Elementary School: Overcoming Post-Break Overwhelm

By Ann Dolin | academic-featured

Jan 09

Back-to-school Day Two is in the books, and whether or not your kids are still stuck in the “Holiday Haze,” classes are right back up to speed with 2nd quarter quizzes, tests, and project due dates right around the corner…

Now, before we left off in December we talked about how January can become an “issue,” especially if your child’s backpack has collected dust for the full 16 days since they left class before break.

Now, instead of just outlining our recommendations, we took it a step further and asked 3 of our top tutors (with an elementary, middle [read it here!], and high school focus [read it here]) about their tips for handling January in the best way possible.

Let’s jump in!

First, we asked one of our top Elementary tutors, Marla Merrill about her recommendations for getting younger students back into “school mode” after the long break.

What’s so hard for elementary school kids about January?

Marla: After having a two-week break from school, it’s often difficult for elementary students to get back in the swing of things knowing that they still have half of the year ahead of them.

How do you approach this with your students?

Marla: My approach for this is to do engaging activities, bring in creativity and fun, play a few more games just to make it as engaging as I possibly can. I also like to remind them that spring break is only a few months away and that they just need to hang in there.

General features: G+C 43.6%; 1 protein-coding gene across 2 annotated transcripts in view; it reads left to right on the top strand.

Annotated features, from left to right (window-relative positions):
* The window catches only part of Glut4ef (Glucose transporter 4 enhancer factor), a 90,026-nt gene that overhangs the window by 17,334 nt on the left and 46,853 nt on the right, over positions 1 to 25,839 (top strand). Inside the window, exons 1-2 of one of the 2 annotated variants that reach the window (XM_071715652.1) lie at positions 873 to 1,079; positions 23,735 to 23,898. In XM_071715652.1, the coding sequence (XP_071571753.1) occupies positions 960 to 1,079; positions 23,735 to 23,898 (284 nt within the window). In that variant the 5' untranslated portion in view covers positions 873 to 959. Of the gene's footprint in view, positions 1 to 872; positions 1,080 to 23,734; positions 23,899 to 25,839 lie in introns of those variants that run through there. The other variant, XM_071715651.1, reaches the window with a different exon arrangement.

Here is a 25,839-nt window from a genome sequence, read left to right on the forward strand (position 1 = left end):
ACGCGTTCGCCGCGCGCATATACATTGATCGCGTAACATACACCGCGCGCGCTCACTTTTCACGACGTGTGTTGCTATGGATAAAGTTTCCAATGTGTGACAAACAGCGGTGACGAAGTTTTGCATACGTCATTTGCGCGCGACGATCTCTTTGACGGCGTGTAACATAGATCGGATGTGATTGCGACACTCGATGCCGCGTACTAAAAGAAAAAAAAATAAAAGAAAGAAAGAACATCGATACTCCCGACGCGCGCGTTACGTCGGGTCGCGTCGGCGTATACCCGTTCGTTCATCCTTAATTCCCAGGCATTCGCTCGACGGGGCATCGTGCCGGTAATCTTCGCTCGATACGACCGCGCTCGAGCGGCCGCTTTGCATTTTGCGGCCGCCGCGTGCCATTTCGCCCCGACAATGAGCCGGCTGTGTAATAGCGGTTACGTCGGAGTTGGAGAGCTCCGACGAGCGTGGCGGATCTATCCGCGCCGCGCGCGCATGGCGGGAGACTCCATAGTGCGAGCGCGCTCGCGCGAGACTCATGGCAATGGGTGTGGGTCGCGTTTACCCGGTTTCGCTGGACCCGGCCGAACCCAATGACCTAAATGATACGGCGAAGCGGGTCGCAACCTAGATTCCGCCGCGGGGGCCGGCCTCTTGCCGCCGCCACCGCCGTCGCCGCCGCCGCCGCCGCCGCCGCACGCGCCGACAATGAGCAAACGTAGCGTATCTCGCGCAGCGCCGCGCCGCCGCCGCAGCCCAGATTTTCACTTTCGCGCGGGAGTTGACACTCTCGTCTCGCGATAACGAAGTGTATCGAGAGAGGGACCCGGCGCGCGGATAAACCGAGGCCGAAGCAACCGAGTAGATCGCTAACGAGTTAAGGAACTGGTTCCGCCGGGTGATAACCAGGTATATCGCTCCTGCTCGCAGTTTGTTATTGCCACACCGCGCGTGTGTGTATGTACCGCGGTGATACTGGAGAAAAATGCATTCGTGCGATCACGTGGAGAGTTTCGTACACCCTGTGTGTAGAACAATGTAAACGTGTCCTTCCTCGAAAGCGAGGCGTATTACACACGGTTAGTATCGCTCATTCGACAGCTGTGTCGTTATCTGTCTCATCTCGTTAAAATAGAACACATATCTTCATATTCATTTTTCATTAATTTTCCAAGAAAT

What are some things that you’re doing now with your kids to make January less overwhelming?

Marla: I’m helping my kids by making a short-term plan of attack with their workload, listening to their goals, and focusing on the immediate, not the long-term. When they get too involved in worrying about what’s happening later on, then a lot of times they lose focus on what’s really important, which is what’s happening right now.

What can parents of elementary schoolers do to help?

Marla: I think the best thing that parents can do is be encouraging and understanding. Be cognizant of the pressures on your child and the potential for getting overwhelmed or burnt out.

Spending extra time with them reading books, playing cards, and doing things that can still be educational but are more focused on fun, is a great way to spend more time with your kids, take off some of the stress, and also bond together.

Need some extra help getting your elementary schooler up to speed this month?

Click the link below and send us a message, and we’d be happy to help.